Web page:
What is Interdisciplinary Textile Research, Anyway?

When people hear that I have a degree in textiles, they usually assume that I’m a designer. Actually, I study practically everything about textiles except design–from the hands-on understanding of how to do each step of the process, to the material properties of the fibers, to the ecologies of fiber production, to the uses of textile metaphors in philosophical theory.

Starting a business has pushed me even further into the interdisciplinary tangle, as I now also need to learn how to navigate the import regulations and labeling laws. And in order to comply with them, I need to know the exact fiber content of all the materials I’m importing and selling. For a lot of it, that’s easy–it’s wool! I know because I’ve met the sheep, visited the carding mill, and chatted with the spinners as they cranked their charkhas. But for the commercial yarns that some of the weavers purchase, I need to conduct chemical tests to figure out what percent is wool, and what percent is something else. Time to put the “S.” of my “M.S.” to the test.

The basic idea is to take a sample of your fiber (yarn or fabric swatch), weigh it, dissolve away one component, and then weigh what’s left. In the case of a wool-acrylic blend, the wool is dissolved in an alkaline solution (lye or bleach). Pretty easy, but to get accurate measurements the fibers have to be completely dried out before weighing them, and you have to drain off the solution without losing any of the remaining fibers. The drying out I figured I could do in my home oven, but the filtering equipment was going to pose a challenge. As was finding a balance sensitive enough to register the minute changes in weight in a one-gram sample. I thought about who might have access to the equipment I would need, and contacted an old college friend who works in wastewater treatment. Yes, he said, he had it all–I should just bring my samples to his home lab and he’d help me out.

The industry standard method for getting a random sample assumes that I have multiple cargo containers full of identical merchandise, and can pull one garment out of each load and cut test swatches out of them. I have maybe one dresser drawer full of merchandise to test, no two alike, all precious to me for their sales or sentimental value. So I carefully snipped one strand at a time out of the fringe ends of the shawls, and trimmed the fraying edges from inside the seam allowances of some material I had started stitching into wrap skirts. I managed to scrape together enough fiber for three samples.

Handling the material brought back memories of my early trips to Himachal. During one of those trips, I sat side-by-side with the weaver of these shawls every day for a month and learned from her how to count off warp ends for the interlocking design, how to pull loops of contrasting colored yarns through each other to make a braid across the cloth, and how to tell her in Hindi that I had made a mistake and needed her to fix it for me. One of the shawls she sent me recently was a piece that I had worked on with her.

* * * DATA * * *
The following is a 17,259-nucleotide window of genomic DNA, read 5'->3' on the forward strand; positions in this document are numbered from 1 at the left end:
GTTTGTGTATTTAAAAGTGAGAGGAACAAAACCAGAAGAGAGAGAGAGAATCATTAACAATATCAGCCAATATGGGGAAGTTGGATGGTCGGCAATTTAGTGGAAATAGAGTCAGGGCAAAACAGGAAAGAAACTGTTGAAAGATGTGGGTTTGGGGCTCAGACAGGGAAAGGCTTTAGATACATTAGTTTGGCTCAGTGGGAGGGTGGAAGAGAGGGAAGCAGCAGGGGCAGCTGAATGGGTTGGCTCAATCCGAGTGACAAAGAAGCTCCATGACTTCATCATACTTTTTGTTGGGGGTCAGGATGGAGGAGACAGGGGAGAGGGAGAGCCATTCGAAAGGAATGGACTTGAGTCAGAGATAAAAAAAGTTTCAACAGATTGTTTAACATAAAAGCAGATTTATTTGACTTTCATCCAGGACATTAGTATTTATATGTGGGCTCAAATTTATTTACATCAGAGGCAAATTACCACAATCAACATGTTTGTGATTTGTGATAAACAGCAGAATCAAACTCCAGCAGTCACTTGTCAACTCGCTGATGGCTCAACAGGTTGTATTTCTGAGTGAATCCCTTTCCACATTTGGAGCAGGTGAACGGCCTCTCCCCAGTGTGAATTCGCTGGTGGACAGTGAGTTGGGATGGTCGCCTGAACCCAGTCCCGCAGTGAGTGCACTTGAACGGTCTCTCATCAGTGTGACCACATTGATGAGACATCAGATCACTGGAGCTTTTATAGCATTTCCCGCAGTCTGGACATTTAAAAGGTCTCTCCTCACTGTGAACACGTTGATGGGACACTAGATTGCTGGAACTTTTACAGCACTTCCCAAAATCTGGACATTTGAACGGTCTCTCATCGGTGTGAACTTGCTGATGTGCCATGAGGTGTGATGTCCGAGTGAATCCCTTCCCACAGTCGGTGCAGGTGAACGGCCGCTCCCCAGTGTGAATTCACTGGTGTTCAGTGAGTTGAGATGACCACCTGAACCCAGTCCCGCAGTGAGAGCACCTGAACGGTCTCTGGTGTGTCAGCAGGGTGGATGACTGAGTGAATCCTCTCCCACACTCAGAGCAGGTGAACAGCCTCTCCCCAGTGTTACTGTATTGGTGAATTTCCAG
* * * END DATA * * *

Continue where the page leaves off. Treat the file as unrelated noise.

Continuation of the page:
signal thread
The blue thread marks off the length of the shawl.

I examined the border to see if I could find the mistakes that I knew I had made–5 years later, I can’t find them (so I guess they weren’t as bad as they seemed at the time!). While snipping bits out of the fringe of another shawl, I found the colored streak that comes on the pre-measured warp that she buys, which is marked off in shawl lengths so she knows where to finish one piece and start a new one.

So when I brought the samples to the lab, I also brought along, embedded in them, those experiences. Being directly involved in every loop of the supply chain allows me to recognize and act on connections that are obscured in larger operations. For example, knowing how Kamla manages her warp allows me to understand how difficult it would be for her to weave a slightly longer or shorter piece of fabric. So that’s something I know not to ask of her–and if I want different sizes (like for the wrap skirts which I can currently produce only in size “skinny”), I’ll need to work things out in some other way.

But anyway, back to the chemistry! While I’m glad I don’t work in a textile analysis lab and have to do this all day every day, it was fun to learn. I look forward to practicing this new textile skill and bringing the information gained from it back to the weavers, so that they can better understand the requirements of the export market. For the true fiber nerds in the audience, below is a pictorial summary of the process:

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